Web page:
This is the fifth post in a series intended to help you draft or improve your student media staff’s publications manual. Posts in this series will run on Wednesdays throughout the summer. The posts’ titles will start with “Pub Manual 101″ and include the Pub Manual 101 logo.
Working for student media is a full-time campus job at our university. This means there is a lot of information about being hired and paid that must be included in our publications manual.
The amount of information necessary and the frequency with which students need it resulted in me making employment information a separate section in the publication manual, instead of just including this information with other policies.
The organizational structure chart is meant help staffers understand to whom they report in the newsroom. This is our staff hierarchy chart.
Hiring and payroll policies
The hiring and payroll policies are what a student must do to become a member of our staff.
These policies include our requirement that each student have three items approved for publication on a volunteer basis before he/she may be added to the payroll. This allows the editors to determine if the student can and is willing to do the work, since we accept staffers from across campus majors.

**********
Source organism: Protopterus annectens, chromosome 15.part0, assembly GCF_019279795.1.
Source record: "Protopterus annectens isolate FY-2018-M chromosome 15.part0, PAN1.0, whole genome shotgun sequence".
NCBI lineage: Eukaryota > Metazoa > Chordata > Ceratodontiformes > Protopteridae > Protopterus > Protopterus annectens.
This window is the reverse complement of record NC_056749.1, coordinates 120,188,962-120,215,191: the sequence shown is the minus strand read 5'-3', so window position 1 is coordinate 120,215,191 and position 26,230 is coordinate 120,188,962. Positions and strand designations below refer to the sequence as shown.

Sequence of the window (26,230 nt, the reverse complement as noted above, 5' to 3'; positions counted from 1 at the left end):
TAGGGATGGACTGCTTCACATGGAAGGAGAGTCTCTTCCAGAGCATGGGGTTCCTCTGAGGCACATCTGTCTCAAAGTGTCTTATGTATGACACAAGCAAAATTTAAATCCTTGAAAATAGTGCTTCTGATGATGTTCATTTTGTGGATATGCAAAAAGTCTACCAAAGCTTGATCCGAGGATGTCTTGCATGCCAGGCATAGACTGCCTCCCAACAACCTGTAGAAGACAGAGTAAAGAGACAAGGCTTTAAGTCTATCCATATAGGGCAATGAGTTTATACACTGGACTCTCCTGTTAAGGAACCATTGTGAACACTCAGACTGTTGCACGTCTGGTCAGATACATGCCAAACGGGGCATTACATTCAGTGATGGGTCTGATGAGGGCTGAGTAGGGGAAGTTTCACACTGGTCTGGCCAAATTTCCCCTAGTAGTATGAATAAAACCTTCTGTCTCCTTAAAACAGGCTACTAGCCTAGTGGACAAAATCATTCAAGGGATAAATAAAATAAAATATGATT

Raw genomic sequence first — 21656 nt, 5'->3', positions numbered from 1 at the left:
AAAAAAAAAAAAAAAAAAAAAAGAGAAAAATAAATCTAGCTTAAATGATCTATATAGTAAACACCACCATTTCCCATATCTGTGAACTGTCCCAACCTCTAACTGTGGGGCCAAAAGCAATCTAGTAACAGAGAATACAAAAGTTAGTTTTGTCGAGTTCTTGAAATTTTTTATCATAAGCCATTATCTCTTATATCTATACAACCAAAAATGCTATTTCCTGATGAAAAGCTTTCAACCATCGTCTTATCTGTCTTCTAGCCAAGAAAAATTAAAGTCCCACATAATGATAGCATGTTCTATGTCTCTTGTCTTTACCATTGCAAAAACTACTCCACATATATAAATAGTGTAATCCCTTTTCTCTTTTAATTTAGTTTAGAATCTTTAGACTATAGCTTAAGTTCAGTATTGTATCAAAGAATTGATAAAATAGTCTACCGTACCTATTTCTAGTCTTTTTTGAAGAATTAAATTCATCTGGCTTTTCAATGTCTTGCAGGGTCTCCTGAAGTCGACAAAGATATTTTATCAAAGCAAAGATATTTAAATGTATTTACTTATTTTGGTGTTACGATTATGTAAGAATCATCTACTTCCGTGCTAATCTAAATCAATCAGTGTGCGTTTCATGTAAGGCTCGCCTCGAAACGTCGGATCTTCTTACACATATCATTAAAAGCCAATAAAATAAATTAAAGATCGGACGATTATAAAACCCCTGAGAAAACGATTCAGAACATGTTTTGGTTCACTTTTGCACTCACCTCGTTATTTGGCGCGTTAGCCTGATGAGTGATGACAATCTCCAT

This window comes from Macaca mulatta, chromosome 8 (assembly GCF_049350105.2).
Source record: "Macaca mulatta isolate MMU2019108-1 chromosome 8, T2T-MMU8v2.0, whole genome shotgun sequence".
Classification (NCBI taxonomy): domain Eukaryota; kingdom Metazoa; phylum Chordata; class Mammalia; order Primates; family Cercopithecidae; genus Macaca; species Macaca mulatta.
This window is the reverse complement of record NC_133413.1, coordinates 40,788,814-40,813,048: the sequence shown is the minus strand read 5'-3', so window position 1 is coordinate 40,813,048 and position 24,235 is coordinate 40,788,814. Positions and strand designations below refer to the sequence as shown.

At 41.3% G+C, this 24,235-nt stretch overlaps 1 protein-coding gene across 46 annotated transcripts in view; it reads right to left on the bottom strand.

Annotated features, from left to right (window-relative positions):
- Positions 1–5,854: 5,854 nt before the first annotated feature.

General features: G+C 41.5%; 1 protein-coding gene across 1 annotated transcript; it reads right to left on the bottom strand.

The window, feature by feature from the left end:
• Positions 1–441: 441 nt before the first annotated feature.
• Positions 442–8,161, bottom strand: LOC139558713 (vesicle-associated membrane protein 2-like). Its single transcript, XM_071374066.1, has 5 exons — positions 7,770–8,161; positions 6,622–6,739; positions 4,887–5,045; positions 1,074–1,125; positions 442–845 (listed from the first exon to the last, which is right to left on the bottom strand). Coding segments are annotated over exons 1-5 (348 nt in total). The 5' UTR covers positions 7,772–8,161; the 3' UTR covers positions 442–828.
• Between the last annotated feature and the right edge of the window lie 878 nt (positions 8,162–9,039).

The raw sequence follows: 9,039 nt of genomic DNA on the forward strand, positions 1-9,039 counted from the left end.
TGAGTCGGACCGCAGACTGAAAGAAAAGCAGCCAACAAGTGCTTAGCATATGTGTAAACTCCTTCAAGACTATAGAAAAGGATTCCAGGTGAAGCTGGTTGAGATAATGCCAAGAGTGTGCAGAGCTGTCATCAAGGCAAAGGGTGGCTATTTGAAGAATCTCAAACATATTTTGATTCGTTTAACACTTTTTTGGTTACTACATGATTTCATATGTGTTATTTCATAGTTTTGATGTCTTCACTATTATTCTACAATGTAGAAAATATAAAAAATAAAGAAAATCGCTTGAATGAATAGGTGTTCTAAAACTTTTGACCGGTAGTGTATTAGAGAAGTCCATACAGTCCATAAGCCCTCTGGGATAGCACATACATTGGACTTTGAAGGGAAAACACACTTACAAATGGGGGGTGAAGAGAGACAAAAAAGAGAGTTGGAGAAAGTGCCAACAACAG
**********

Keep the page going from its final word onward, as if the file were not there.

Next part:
The policies also include the steps a student must take to be employed by the university and the official policies related to that employment.
These are our employment details.
Job descriptions help students know exactly what is expected of them and how to be successful in their jobs. Here is a full post that includes our job descriptions and information about them.
Student disciplinary policy
We rarely have staff disciplinary issues, but we must have a formal way of addressing them when they occur. We use a “three strikes” policy. Because this is such an important area, I also will share our policy and more details about it in a coming post.
Students resign for a variety of reasons. Some of them come back to work for us later in their academic careers.
Our resignation policy requires that each student put their resignation in writing. If they fail to do so, they can not be considered for rehire.
Some students may not be eligible for rehire anyway (due to performance issues or fit) or may not desire to be rehired in the future. However, most students write thoughtful, professional resignation letters, which I keep in their file in my office for future reference.
This is our resignation policy.
The employment section of your publication manual may seem formal and cumbersome to write, but it is important in helping your student staff feel secure about their job role and your expectations. I encourage you to put at least the items above in your employment section, customizing it to fit your publication’s needs.
Let’s Talk Nerdy!
Is there something in your publication manual’s employee section not listed here? If so, what? Please feel free to share below!